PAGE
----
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13 Oct 2022

Joseph Menn & Yasmeen Abutaleb, Washington Post

Tech companies & non-profit groups aim to help Iranian protesters

"With U.S. nudges, Google and others aim to help Iranian protesters", 14 October 2022

Though Yasmin Green fled Iran with her parents at 3 years old, she has never been more involved in the struggles of its people.

Recently elevated to chief executive of an elite research team at Google, Green, now 40, has refocused that New York group, known as Jigsaw, on aiding oppressed populations as well as fending off attacks on more open societies.

Now one of the unit’s products, a free virtual private network (VPN) that lets users hide their internet tracks better than most paid versions, is surging in Iran, helping participants in the most widespread protests there in years evade a growing crackdown on communications.

The VPN, called Outline, is available on its own as an app or web download and in versions distributed by third parties such as nthLink, a company that receives U.S. government funding. The firm says monthly users of Outline in Iran have soared tenfold in two months, to 2.4 million unique devices in September.

The government backing for nthLink comes as the Biden administration steps up its efforts to assist Iranians supportive of the protests.

U.S. officials feel they can be most helpful to protesters through their public messaging and by prodding tech companies to provide services — particularly personal communication tools, such as WhatsApp and Signal — as the Iranian government continues to crack down.

As part of that effort, the White House has relaxed sanctions and made it clear to other tech companies that they want them to serve those in Iran that are not connected to the government.

At the same time, nonprofit groups, including those behind encrypted messenger Signal and the alternative internet communications system Tor, are redoubling their work in a cat-and-mouse game with sophisticated Iranian surveillance forces. Signal has recruited volunteers to operate what are known as proxy servers that act as intermediaries to hide the use of Signal from Iranian telecommunications providers.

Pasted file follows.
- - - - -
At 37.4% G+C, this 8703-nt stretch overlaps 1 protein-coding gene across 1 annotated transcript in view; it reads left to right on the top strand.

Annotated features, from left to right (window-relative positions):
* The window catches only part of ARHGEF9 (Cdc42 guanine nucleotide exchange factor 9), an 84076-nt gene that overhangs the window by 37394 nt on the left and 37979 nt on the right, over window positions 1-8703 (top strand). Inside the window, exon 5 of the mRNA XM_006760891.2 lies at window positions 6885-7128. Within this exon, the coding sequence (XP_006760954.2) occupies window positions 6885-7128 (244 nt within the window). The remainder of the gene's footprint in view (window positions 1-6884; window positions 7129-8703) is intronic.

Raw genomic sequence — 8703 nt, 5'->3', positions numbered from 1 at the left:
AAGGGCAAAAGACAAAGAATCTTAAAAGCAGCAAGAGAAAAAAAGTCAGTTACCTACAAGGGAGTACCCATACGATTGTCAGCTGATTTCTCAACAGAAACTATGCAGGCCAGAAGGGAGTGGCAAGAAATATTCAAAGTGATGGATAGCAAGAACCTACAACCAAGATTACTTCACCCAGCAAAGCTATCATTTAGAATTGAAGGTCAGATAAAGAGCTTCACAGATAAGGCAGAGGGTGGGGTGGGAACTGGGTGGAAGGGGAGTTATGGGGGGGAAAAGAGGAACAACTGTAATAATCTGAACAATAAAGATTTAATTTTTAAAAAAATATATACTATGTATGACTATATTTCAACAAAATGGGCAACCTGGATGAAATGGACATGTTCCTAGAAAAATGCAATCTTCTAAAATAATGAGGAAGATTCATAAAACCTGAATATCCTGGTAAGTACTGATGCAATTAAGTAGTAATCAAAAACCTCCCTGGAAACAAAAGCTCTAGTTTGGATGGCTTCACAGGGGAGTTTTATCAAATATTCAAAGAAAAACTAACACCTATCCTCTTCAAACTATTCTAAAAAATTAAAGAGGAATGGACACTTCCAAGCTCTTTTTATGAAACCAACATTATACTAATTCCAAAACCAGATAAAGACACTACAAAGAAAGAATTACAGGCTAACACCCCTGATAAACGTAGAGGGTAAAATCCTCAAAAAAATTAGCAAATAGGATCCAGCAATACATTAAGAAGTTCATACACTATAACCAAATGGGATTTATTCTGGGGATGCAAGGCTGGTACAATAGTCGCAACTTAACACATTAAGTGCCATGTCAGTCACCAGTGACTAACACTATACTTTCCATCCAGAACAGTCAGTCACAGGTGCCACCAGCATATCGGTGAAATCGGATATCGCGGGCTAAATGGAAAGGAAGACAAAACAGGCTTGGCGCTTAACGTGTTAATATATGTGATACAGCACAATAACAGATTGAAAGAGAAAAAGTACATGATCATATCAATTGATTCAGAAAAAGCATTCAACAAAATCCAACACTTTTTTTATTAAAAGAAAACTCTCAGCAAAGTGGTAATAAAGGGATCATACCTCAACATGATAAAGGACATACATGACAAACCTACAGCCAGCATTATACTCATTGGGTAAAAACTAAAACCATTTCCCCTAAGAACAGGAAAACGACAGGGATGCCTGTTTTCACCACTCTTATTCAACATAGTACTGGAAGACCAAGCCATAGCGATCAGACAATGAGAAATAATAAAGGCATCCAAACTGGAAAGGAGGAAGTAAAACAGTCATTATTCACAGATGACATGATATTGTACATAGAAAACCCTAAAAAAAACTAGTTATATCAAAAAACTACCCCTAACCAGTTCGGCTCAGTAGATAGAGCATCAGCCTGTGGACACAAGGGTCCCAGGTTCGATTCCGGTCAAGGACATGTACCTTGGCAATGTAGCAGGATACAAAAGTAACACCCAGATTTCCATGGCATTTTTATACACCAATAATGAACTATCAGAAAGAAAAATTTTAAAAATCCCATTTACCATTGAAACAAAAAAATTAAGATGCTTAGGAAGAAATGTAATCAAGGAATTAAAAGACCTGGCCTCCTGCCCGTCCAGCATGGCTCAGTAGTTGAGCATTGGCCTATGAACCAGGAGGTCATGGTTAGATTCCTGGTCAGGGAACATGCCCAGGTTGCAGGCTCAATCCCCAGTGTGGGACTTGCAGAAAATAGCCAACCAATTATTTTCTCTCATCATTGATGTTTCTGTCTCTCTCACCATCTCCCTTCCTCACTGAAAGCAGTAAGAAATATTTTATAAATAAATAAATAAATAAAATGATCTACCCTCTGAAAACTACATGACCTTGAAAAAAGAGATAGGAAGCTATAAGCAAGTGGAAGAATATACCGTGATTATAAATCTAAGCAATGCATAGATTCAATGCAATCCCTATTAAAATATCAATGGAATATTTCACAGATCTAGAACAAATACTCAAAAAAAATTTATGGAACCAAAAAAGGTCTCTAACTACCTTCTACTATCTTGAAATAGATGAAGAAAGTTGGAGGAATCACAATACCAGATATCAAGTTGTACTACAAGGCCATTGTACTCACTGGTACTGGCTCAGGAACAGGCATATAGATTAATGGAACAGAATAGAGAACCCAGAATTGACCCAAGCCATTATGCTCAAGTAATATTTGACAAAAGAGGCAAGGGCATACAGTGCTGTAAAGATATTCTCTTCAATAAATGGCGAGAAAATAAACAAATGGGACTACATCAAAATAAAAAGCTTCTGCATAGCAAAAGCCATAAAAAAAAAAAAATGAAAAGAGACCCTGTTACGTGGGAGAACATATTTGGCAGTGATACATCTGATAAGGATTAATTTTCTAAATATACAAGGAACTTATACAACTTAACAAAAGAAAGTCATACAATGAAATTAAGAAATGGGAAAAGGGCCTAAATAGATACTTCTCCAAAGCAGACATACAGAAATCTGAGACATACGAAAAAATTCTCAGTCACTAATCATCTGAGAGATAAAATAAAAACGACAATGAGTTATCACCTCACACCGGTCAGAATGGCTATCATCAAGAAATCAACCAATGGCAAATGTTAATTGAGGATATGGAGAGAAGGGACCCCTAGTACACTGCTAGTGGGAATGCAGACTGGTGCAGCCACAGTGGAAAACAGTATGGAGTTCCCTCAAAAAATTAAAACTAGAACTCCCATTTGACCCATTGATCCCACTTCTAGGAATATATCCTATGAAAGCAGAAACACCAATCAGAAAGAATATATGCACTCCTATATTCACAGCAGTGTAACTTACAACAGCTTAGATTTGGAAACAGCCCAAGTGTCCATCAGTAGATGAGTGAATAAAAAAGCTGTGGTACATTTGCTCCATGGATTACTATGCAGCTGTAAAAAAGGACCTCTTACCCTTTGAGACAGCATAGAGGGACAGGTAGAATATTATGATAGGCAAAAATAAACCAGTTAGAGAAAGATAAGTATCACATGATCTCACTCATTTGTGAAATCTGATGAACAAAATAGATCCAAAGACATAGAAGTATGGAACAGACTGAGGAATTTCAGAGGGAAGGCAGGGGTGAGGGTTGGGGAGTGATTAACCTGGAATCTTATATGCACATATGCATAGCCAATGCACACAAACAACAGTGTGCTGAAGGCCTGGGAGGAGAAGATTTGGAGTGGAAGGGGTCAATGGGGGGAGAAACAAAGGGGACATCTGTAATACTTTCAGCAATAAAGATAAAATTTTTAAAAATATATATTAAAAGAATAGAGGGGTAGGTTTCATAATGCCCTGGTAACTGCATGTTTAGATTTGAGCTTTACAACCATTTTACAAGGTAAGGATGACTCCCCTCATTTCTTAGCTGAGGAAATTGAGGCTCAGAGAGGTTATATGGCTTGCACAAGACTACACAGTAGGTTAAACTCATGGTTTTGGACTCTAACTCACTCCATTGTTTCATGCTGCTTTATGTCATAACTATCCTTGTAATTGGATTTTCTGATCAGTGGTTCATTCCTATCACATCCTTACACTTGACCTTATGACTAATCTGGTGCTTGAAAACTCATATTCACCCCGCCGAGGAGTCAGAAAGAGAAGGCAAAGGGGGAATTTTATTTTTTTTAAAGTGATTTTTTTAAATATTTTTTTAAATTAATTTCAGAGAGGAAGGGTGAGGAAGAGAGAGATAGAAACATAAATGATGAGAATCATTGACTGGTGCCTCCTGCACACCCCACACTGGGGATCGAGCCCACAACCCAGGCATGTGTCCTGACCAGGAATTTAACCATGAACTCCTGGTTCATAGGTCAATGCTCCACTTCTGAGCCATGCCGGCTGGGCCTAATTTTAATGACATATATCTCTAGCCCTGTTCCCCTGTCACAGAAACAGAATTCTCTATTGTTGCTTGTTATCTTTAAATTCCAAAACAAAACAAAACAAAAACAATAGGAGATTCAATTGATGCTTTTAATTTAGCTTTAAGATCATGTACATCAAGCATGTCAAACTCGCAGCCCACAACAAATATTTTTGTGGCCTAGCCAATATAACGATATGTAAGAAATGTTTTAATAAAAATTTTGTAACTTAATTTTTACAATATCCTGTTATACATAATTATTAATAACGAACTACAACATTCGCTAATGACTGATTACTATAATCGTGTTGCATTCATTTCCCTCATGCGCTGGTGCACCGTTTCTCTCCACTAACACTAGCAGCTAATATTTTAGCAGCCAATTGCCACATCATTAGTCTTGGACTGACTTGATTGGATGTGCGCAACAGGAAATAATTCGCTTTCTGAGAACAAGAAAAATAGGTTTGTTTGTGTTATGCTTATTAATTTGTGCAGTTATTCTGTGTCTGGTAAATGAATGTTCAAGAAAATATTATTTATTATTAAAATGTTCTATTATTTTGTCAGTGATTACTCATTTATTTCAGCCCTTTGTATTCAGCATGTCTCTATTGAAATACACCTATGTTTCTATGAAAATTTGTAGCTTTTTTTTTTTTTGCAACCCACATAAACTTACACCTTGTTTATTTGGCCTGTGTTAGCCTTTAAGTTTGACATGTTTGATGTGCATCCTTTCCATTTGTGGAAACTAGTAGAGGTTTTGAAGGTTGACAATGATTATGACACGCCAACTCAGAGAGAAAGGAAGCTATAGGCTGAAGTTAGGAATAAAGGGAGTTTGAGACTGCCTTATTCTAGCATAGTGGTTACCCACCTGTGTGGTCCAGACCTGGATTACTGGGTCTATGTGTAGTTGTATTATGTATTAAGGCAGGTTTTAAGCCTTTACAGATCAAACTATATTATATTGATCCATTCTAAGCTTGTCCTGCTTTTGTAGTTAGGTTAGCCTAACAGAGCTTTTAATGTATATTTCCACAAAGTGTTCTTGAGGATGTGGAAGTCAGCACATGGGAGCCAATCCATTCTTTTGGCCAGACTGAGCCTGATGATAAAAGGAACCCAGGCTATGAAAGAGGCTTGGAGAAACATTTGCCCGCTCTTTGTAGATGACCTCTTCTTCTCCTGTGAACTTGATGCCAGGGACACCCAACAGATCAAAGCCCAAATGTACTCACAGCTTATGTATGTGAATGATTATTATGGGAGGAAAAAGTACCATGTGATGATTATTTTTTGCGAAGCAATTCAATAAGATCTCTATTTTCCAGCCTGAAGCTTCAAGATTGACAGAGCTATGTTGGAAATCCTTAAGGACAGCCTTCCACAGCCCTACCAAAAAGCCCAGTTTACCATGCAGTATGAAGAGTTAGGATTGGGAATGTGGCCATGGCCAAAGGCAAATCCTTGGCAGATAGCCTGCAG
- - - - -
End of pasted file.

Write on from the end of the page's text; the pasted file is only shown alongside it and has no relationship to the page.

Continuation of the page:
Jigsaw also makes Intra, an Android app for reaching blocked websites.

Not long after Russia invaded Ukraine, Jigsaw began efforts to “pre-bunk” anticipated false narratives about incoming Ukrainian refugees, a project Green said will expand to other areas in a bid to inoculate people against disinformation.

Outline is simple to install, and nthLink’s version adds more ease and flexibility. Either lets a person run a VPN from a server at home or one based at a cloud provider such as Digital Ocean, which is in Outline’s default configuration.

But it’s not perfect. Outline is being detected in many cases, especially when Iranians use Digital Ocean, said Amir Rashidi, director of digital rights and security at Miaan Group, an Iran-focused nonprofit in Texas.

Rashidi said further easing of U.S. sanctions could help: Cloud companies would then be more willing to accept payment from within Iran, helping dissident communications. The White House official said the U.S. has already provided exceptions for payments for personal communication tools, but acknowledged that some companies are being overly cautious in applying that.

Elon Musk recently tweeted that his Starlink service was functioning in Iran, but he has not said how many receivers are in the country. The White House said the figure is small. After this story was first published, Musk confirmed on Twitter that there are “very few.”